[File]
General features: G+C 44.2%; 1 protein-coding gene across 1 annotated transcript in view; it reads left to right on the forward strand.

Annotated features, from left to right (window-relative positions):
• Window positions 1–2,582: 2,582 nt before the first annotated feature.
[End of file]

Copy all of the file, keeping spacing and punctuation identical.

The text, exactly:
General features: G+C 44.2%; 1 protein-coding gene across 1 annotated transcript in view; it reads left to right on the forward strand.

Annotated features, from left to right (window-relative positions):
• Window positions 1–2,582: 2,582 nt before the first annotated feature.